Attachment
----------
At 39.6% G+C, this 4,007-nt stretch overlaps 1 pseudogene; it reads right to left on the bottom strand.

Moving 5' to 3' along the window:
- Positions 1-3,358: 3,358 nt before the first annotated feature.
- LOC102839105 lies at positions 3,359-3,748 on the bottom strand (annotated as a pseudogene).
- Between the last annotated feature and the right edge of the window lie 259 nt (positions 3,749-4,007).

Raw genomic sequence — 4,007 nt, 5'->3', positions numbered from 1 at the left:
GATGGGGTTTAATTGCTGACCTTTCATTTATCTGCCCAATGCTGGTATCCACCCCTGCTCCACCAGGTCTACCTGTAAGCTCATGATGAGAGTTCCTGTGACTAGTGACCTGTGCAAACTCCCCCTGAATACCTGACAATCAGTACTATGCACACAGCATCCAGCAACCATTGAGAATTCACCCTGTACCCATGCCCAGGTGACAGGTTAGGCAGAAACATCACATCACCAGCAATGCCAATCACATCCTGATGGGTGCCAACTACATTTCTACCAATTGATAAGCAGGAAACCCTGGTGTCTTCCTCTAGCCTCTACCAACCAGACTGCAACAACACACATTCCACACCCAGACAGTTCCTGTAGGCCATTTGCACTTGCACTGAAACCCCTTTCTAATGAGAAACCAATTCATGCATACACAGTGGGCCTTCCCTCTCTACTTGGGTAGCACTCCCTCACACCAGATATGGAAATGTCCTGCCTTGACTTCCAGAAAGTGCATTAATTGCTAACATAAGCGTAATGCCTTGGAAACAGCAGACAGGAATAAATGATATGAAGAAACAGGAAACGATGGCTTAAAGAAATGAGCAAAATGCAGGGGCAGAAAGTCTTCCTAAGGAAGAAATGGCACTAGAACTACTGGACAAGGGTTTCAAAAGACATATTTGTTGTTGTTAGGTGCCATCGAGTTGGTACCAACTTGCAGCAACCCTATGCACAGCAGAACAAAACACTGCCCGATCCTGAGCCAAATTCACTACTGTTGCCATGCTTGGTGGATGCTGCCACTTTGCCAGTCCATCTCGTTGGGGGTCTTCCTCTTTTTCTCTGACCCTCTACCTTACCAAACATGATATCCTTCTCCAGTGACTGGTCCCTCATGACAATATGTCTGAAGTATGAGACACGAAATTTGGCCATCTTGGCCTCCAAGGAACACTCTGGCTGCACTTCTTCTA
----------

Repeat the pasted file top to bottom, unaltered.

At 39.6% G+C, this 4,007-nt stretch overlaps 1 pseudogene; it reads right to left on the bottom strand.

Moving 5' to 3' along the window:
- Positions 1-3,358: 3,358 nt before the first annotated feature.
- LOC102839105 lies at positions 3,359-3,748 on the bottom strand (annotated as a pseudogene).
- Between the last annotated feature and the right edge of the window lie 259 nt (positions 3,749-4,007).

Raw genomic sequence — 4,007 nt, 5'->3', positions numbered from 1 at the left:
GATGGGGTTTAATTGCTGACCTTTCATTTATCTGCCCAATGCTGGTATCCACCCCTGCTCCACCAGGTCTACCTGTAAGCTCATGATGAGAGTTCCTGTGACTAGTGACCTGTGCAAACTCCCCCTGAATACCTGACAATCAGTACTATGCACACAGCATCCAGCAACCATTGAGAATTCACCCTGTACCCATGCCCAGGTGACAGGTTAGGCAGAAACATCACATCACCAGCAATGCCAATCACATCCTGATGGGTGCCAACTACATTTCTACCAATTGATAAGCAGGAAACCCTGGTGTCTTCCTCTAGCCTCTACCAACCAGACTGCAACAACACACATTCCACACCCAGACAGTTCCTGTAGGCCATTTGCACTTGCACTGAAACCCCTTTCTAATGAGAAACCAATTCATGCATACACAGTGGGCCTTCCCTCTCTACTTGGGTAGCACTCCCTCACACCAGATATGGAAATGTCCTGCCTTGACTTCCAGAAAGTGCATTAATTGCTAACATAAGCGTAATGCCTTGGAAACAGCAGACAGGAATAAATGATATGAAGAAACAGGAAACGATGGCTTAAAGAAATGAGCAAAATGCAGGGGCAGAAAGTCTTCCTAAGGAAGAAATGGCACTAGAACTACTGGACAAGGGTTTCAAAAGACATATTTGTTGTTGTTAGGTGCCATCGAGTTGGTACCAACTTGCAGCAACCCTATGCACAGCAGAACAAAACACTGCCCGATCCTGAGCCAAATTCACTACTGTTGCCATGCTTGGTGGATGCTGCCACTTTGCCAGTCCATCTCGTTGGGGGTCTTCCTCTTTTTCTCTGACCCTCTACCTTACCAAACATGATATCCTTCTCCAGTGACTGGTCCCTCATGACAATATGTCTGAAGTATGAGACACGAAATTTGGCCATCTTGGCCTCCAAGGAACACTCTGGCTGCACTTCTTCTA